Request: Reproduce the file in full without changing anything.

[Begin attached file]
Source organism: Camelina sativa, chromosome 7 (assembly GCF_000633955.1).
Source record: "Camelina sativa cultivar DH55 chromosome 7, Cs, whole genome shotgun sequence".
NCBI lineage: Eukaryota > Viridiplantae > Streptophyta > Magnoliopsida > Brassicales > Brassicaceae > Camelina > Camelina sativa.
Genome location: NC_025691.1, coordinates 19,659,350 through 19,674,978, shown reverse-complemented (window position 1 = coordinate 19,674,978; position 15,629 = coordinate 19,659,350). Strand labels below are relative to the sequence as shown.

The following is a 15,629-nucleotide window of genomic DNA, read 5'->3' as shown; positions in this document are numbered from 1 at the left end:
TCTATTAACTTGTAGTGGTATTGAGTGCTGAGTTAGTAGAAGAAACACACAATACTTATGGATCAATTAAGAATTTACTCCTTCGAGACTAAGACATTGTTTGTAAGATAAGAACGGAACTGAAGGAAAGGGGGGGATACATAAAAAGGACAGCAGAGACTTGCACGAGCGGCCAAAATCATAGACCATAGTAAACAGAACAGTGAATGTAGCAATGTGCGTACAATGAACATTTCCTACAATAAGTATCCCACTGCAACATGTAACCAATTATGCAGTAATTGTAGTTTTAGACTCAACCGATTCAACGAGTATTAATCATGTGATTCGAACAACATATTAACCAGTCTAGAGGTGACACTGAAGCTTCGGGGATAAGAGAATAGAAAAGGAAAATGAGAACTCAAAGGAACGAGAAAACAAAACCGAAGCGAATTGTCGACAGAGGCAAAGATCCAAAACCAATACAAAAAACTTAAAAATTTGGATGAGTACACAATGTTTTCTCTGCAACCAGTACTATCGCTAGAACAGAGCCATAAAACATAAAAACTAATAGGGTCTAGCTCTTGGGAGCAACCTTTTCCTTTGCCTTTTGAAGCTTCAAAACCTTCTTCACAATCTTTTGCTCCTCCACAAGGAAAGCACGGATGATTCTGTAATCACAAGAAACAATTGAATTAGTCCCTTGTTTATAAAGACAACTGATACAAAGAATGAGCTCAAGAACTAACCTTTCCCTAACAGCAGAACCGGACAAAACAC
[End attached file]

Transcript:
Source organism: Camelina sativa, chromosome 7 (assembly GCF_000633955.1).
Source record: "Camelina sativa cultivar DH55 chromosome 7, Cs, whole genome shotgun sequence".
NCBI lineage: Eukaryota > Viridiplantae > Streptophyta > Magnoliopsida > Brassicales > Brassicaceae > Camelina > Camelina sativa.
Genome location: NC_025691.1, coordinates 19,659,350 through 19,674,978, shown reverse-complemented (window position 1 = coordinate 19,674,978; position 15,629 = coordinate 19,659,350). Strand labels below are relative to the sequence as shown.

The following is a 15,629-nucleotide window of genomic DNA, read 5'->3' as shown; positions in this document are numbered from 1 at the left end:
TCTATTAACTTGTAGTGGTATTGAGTGCTGAGTTAGTAGAAGAAACACACAATACTTATGGATCAATTAAGAATTTACTCCTTCGAGACTAAGACATTGTTTGTAAGATAAGAACGGAACTGAAGGAAAGGGGGGGATACATAAAAAGGACAGCAGAGACTTGCACGAGCGGCCAAAATCATAGACCATAGTAAACAGAACAGTGAATGTAGCAATGTGCGTACAATGAACATTTCCTACAATAAGTATCCCACTGCAACATGTAACCAATTATGCAGTAATTGTAGTTTTAGACTCAACCGATTCAACGAGTATTAATCATGTGATTCGAACAACATATTAACCAGTCTAGAGGTGACACTGAAGCTTCGGGGATAAGAGAATAGAAAAGGAAAATGAGAACTCAAAGGAACGAGAAAACAAAACCGAAGCGAATTGTCGACAGAGGCAAAGATCCAAAACCAATACAAAAAACTTAAAAATTTGGATGAGTACACAATGTTTTCTCTGCAACCAGTACTATCGCTAGAACAGAGCCATAAAACATAAAAACTAATAGGGTCTAGCTCTTGGGAGCAACCTTTTCCTTTGCCTTTTGAAGCTTCAAAACCTTCTTCACAATCTTTTGCTCCTCCACAAGGAAAGCACGGATGATTCTGTAATCACAAGAAACAATTGAATTAGTCCCTTGTTTATAAAGACAACTGATACAAAGAATGAGCTCAAGAACTAACCTTTCCCTAACAGCAGAACCGGACAAAACAC